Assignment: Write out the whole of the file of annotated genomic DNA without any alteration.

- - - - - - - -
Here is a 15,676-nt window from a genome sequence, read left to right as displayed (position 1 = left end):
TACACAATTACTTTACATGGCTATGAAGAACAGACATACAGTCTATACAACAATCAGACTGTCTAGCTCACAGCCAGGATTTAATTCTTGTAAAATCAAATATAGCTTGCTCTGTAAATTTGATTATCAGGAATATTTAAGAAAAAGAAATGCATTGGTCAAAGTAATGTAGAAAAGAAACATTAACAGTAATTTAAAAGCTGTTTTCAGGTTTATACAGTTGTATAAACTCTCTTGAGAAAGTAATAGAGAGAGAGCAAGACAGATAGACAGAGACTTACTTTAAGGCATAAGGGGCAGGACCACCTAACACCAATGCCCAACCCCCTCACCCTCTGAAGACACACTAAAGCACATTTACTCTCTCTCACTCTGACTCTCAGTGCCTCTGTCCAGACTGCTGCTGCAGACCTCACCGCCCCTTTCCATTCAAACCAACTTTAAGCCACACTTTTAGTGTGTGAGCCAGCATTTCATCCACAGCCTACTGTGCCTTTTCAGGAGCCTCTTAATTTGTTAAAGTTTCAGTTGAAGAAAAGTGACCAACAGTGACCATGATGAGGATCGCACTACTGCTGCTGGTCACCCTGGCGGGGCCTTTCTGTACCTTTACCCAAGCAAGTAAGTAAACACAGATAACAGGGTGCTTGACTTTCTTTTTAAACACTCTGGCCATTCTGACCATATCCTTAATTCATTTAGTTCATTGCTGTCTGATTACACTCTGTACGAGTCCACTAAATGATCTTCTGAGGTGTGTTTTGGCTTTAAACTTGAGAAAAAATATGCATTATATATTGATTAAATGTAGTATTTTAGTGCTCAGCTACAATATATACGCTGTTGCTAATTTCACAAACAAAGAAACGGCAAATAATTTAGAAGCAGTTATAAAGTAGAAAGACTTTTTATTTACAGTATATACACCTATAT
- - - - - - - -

Here is a 15,676-nt window from a genome sequence, read left to right as displayed (position 1 = left end):
TACACAATTACTTTACATGGCTATGAAGAACAGACATACAGTCTATACAACAATCAGACTGTCTAGCTCACAGCCAGGATTTAATTCTTGTAAAATCAAATATAGCTTGCTCTGTAAATTTGATTATCAGGAATATTTAAGAAAAAGAAATGCATTGGTCAAAGTAATGTAGAAAAGAAACATTAACAGTAATTTAAAAGCTGTTTTCAGGTTTATACAGTTGTATAAACTCTCTTGAGAAAGTAATAGAGAGAGAGCAAGACAGATAGACAGAGACTTACTTTAAGGCATAAGGGGCAGGACCACCTAACACCAATGCCCAACCCCCTCACCCTCTGAAGACACACTAAAGCACATTTACTCTCTCTCACTCTGACTCTCAGTGCCTCTGTCCAGACTGCTGCTGCAGACCTCACCGCCCCTTTCCATTCAAACCAACTTTAAGCCACACTTTTAGTGTGTGAGCCAGCATTTCATCCACAGCCTACTGTGCCTTTTCAGGAGCCTCTTAATTTGTTAAAGTTTCAGTTGAAGAAAAGTGACCAACAGTGACCATGATGAGGATCGCACTACTGCTGCTGGTCACCCTGGCGGGGCCTTTCTGTACCTTTACCCAAGCAAGTAAGTAAACACAGATAACAGGGTGCTTGACTTTCTTTTTAAACACTCTGGCCATTCTGACCATATCCTTAATTCATTTAGTTCATTGCTGTCTGATTACACTCTGTACGAGTCCACTAAATGATCTTCTGAGGTGTGTTTTGGCTTTAAACTTGAGAAAAAATATGCATTATATATTGATTAAATGTAGTATTTTAGTGCTCAGCTACAATATATACGCTGTTGCTAATTTCACAAACAAAGAAACGGCAAATAATTTAGAAGCAGTTATAAAGTAGAAAGACTTTTTATTTACAGTATATACACCTATAT